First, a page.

There are different considerations when executing SAP HANA on a cloud VM, compared to on-premises deployment:

  • Deployment scenarios—before deploying SAP HANA, make sure it supports the scenarios required for Azure VMs. If the scenario does not appear on the list, it is probably untested and therefore not supported.
  • Memory requirements—locate an appropriate Azure VM, based on the memory you require for the SAP HANA deployment. The SAP HANA hardware directory is a good resource; it details which Azure VM types are HANA-certified.
  • Operating system versions—Azure VMs differ, among others, in their minimum OS version requirements for Linux SUS or Linux Red Hat (News - Alert). Consult SAP HANA hardware directory to see which specific operating system versions are supported.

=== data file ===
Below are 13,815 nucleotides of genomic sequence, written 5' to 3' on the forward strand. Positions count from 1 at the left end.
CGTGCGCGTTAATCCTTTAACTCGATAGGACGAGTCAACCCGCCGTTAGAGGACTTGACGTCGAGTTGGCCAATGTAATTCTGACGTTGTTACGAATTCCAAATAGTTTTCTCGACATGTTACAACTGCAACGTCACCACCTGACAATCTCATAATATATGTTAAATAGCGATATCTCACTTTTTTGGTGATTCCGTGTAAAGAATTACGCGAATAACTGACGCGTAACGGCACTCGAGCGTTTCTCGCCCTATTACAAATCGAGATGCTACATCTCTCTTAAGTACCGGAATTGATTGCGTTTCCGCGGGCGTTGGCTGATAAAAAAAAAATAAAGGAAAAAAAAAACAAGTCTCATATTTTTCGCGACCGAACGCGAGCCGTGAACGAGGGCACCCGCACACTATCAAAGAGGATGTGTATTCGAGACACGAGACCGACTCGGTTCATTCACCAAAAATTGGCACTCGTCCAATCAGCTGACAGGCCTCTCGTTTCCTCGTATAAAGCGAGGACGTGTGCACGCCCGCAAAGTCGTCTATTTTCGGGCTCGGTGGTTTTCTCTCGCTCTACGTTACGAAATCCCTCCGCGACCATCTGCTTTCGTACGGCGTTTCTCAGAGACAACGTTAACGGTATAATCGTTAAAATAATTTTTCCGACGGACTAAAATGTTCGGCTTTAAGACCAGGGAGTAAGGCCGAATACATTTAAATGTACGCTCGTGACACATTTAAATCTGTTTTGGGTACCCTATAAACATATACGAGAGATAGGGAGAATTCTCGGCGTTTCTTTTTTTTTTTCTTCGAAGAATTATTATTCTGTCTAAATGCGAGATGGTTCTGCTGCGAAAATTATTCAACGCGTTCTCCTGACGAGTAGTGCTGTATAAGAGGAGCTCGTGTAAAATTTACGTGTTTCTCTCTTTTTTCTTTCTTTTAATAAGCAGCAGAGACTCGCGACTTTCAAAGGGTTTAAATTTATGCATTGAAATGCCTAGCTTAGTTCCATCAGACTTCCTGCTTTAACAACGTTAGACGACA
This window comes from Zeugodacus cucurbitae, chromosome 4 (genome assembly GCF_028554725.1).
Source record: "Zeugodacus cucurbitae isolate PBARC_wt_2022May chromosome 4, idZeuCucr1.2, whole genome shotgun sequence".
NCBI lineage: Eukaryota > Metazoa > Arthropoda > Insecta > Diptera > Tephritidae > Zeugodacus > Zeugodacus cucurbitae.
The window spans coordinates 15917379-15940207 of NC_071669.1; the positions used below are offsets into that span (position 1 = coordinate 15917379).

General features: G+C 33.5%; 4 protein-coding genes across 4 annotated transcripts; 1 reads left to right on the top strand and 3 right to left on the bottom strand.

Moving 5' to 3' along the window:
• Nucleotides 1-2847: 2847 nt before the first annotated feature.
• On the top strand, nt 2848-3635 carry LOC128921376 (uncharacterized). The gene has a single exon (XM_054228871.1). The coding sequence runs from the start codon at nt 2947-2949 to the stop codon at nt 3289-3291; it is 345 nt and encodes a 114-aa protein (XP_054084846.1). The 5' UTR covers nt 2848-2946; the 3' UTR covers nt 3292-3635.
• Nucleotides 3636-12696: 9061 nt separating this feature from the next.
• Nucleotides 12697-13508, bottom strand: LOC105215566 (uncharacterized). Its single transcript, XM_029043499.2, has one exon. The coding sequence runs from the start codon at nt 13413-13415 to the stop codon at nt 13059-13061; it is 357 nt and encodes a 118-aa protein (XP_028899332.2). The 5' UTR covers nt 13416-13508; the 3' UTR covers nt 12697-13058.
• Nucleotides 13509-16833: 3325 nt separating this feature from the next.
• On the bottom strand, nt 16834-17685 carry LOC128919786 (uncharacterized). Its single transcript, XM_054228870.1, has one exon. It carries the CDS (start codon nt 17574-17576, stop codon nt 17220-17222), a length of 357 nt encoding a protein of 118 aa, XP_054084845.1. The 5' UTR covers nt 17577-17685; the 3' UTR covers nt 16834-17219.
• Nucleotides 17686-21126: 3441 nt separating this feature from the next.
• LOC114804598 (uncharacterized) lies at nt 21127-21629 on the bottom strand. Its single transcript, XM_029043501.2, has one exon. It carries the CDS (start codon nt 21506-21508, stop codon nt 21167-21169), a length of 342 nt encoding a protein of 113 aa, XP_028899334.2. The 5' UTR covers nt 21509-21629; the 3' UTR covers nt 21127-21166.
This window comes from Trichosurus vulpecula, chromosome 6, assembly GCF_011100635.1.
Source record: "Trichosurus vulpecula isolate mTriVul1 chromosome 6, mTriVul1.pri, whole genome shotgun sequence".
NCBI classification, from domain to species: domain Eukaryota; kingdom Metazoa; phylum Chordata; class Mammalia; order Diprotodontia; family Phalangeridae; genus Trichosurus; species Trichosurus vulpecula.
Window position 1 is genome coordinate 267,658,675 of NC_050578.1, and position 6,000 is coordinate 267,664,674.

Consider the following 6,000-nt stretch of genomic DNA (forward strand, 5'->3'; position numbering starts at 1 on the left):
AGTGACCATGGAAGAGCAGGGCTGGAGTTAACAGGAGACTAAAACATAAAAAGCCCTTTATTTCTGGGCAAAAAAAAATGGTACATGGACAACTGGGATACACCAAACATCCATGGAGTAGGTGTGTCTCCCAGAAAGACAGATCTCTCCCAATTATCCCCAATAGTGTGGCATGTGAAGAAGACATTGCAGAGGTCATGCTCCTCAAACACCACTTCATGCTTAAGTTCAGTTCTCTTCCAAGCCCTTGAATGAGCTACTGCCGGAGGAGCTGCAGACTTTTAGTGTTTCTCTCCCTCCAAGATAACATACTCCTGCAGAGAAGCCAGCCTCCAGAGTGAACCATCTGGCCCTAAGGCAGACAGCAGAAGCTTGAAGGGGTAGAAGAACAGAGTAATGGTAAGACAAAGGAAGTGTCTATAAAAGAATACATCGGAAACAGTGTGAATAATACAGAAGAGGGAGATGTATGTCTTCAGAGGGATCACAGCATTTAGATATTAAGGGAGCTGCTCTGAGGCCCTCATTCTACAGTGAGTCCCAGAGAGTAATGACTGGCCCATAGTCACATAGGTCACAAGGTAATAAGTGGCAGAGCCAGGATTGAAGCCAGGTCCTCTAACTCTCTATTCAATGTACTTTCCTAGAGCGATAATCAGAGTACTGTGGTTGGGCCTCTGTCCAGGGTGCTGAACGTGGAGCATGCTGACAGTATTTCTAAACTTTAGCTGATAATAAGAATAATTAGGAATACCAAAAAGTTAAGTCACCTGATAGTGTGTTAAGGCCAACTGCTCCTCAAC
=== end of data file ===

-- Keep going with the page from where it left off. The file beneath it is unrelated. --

• SAP product availability—consult the SAP product availability matrix and make sure SAP HANA database is certified for the VM you want to use.

For more information on how to deploy SAP HANA on Azure VMs, read the official Microsoft documentation.

Deploying SAP HANA on Azure Spot Instances

Here is a quick guide to deploying a SAP HANA database on Azure spot instances.

Connect Into SAP Virtual Machines on Azure

Before you deploy a SAP HANA database on a VM, you need to prepare a way to connect to the VM from your on-premises data center.

You can connect through a public endpoint on a Jump VM, or connect directly via the Internet to the VM running SAP HANA, although this can raise security concerns.

A more secure approach, appropriate for production scenarios, is to connect via VPN or a dedicated Azure ExpressRoute connection.

Choose Azure VM Types